Labor accuses government of ‘waging war on science’

Research and development has emerged as a new front in the battle being waged between Australia’s two main political parties over which one will take government at the next election.

The latest OECD figures show that Australia does not do well compared with other countries on federal government funding of research and development. As a percentage of gross domestic product (GDP), the government spends 0.4% on research and development, far less than comparable nations.

The Labor opposition has accused the conservative government of “waging a war on science” and has promised to put forward research and development as the key to the nation’s future.

In a speech to the Australian Academy of Science on 28 November, Opposition Leader Bill Shorten accused the conservative government of “waging a war on science with an aggressive anti-scientific mindset” that seemed to revel in its lack of intellectual rigour.

He promised to defend science from such “aggressive attacks” should Labor win the federal election, due to be held early next year.

That has become an increasingly likely prospect as the embattled government has fallen into disarray after dislodging two prime ministers in as many years.

It is now led by Scott Morrison, formerly a little-known politician until he became treasurer and then prime minister after former premier Malcolm Turnbull was forced by party malcontents to step down.

Turnbull resigned, and then quit parliament, requiring the government to hold a by-election.

So unpopular has conservative politics become, however, that the former prime minister was replaced at a by-election in October by Dr Kerryn Phelps, who was elected as an independent in the formerly safe conservative seat.

In his speech to the Australian Academy of Science, Shorten said his government would make policy decisions on the basis of the best possible evidence.

“And science provides us with that evidence," he said.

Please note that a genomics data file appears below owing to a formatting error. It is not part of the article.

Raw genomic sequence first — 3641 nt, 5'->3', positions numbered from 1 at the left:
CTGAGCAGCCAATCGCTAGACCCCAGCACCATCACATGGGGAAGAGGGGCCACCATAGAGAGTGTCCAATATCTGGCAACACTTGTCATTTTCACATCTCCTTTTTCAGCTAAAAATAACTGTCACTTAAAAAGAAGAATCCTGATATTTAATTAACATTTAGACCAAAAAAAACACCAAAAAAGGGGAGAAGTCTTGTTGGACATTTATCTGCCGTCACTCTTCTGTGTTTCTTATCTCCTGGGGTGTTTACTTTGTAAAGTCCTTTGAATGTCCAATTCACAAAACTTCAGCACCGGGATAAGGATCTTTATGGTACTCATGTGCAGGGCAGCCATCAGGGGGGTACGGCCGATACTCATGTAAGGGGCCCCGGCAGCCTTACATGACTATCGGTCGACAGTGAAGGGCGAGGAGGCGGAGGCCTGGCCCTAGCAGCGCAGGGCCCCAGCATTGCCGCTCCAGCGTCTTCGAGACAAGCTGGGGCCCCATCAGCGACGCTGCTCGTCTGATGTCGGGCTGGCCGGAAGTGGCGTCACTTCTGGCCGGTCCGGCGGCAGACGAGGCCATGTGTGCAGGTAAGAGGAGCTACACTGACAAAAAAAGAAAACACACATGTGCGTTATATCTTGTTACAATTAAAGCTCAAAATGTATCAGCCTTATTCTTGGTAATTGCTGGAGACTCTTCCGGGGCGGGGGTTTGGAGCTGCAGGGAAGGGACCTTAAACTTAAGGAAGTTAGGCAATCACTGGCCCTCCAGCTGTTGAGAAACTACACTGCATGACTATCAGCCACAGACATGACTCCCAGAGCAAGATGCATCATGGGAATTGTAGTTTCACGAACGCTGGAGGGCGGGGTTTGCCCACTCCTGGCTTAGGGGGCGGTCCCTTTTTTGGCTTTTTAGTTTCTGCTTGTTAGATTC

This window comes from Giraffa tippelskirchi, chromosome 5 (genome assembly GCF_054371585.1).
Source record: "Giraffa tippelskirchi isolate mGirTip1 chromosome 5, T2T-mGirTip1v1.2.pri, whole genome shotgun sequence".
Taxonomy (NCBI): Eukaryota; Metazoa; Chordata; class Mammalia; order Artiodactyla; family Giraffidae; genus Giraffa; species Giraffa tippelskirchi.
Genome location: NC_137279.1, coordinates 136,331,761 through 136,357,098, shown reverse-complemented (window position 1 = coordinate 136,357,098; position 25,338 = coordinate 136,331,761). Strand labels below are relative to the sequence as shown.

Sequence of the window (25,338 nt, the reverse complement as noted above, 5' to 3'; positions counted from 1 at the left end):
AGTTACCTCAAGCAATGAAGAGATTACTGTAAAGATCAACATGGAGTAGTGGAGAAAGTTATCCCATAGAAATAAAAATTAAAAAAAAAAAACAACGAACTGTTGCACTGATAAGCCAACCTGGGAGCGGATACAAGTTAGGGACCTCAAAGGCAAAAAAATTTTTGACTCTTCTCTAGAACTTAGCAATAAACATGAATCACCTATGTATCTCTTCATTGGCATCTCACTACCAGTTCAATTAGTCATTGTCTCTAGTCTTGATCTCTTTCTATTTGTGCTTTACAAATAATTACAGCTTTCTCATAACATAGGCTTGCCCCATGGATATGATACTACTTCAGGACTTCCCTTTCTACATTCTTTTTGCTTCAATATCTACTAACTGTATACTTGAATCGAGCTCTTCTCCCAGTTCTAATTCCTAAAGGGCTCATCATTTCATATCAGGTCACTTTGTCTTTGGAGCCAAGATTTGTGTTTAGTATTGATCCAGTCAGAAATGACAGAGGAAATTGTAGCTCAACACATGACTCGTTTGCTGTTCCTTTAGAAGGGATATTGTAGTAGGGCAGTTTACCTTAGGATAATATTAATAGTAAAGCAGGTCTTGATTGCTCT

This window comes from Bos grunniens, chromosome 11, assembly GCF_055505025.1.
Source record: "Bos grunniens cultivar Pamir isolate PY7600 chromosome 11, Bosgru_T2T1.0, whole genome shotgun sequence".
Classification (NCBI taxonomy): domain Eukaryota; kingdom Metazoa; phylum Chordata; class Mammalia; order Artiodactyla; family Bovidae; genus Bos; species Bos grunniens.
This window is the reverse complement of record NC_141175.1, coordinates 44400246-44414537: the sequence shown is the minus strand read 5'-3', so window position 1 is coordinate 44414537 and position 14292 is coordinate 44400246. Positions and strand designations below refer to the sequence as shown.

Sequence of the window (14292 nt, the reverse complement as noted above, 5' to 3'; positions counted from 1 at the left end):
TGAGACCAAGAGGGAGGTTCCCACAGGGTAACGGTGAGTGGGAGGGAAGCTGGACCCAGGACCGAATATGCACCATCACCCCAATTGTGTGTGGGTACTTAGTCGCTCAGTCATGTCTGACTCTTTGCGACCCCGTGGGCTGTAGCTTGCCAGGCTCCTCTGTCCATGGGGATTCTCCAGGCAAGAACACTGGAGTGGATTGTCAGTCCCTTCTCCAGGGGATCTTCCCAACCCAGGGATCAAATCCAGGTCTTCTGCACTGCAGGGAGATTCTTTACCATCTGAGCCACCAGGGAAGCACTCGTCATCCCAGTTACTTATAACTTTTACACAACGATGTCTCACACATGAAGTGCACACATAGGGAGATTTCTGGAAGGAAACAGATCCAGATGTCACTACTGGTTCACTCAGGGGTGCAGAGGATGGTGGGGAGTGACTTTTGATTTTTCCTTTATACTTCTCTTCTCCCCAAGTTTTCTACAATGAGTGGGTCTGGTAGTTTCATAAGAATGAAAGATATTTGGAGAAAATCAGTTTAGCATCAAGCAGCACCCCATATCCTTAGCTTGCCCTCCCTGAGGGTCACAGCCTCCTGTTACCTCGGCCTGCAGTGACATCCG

A new Labor administration would “put science back at the centre of government” by significantly increasing research funding and initiating a “root-and-branch inquiry” into the sector.

Referring to a decision by the conservative government to block a number of research grants awarded by the Australian Research Council, Shorten said any ministerial decision to block a research grant would need to be explained to parliament within 15 sitting days.

‘Once in a generation’ inquiry

His government would also establish a prime minister’s Science and Innovation Council and would launch a “once in a generation” AU$1 million (US$733,000) inquiry into the science and research sector, to be led by Australia’s former chief scientist Professor Ian Chubb.

In addition, Shorten pledged to lift Australia’s overall – public and private – spending on research from 1.8% of GDP to 3% by 2030.

According to Labor, the conservative government has cut AU$1.1 billion from research funding since 2013.

One serious impact has been felt by the nation’s leading research organisation, the Commonwealth Scientific and Industrial Research Organisation. The CSIRO, as it is known, has lost nearly 1,000 full-time positions in that time.

"It seems wrong that the purpose of science is something we have to defend in 2018. But we do. And we must,” Shorten said.

President of the Australian Academy of Science, Professor John Shine, said he was pleased that Shorten had committed to a number of the recommendations put forward in its science priorities for the federal election.

“The academy welcomes Labor’s commitment to establish a charter that recognises the mutual obligations of scientists and government and to establish meaningful national priorities,” Shine said.

‘Honoured’ by proposal

He applauded the decision to restore the prime minister’s Science and Innovation Council and was “honoured” by the proposal that an elected Labor government would partner with the academy to establish a ‘National Scientific Expert Panel’ to work directly with the council.

“In our election statement we called for a review to look at how effectively research is being supported, because only then can we know that maximum benefits are being returned,” Shine said.

“So we are pleased Labor has committed to holding an inquiry to build a long-term framework for the research sector [while we] also welcome the announcement by Labor to lead a national effort to encourage more women and girls to study and work in STEM [science, technology, engineering and mathematics].”

Shine also praised Labor’s plans to recognise the important contribution and role of early and mid-career researchers; to lift Australian spending on research and development to 3% by 2030; to legislate that ministerial changes to Australian Research Council funding recommendations be tabled in the Australian parliament; and to increase collaboration between public and private industry research and development.

According to an OECD survey of 18 developed countries on government spending on research and development as a percentage of GDP, South Korea headed the list with 1.18%.

Australia, however, was third last – but in front of Slovakia and Spain – with expenditure of 0.4%.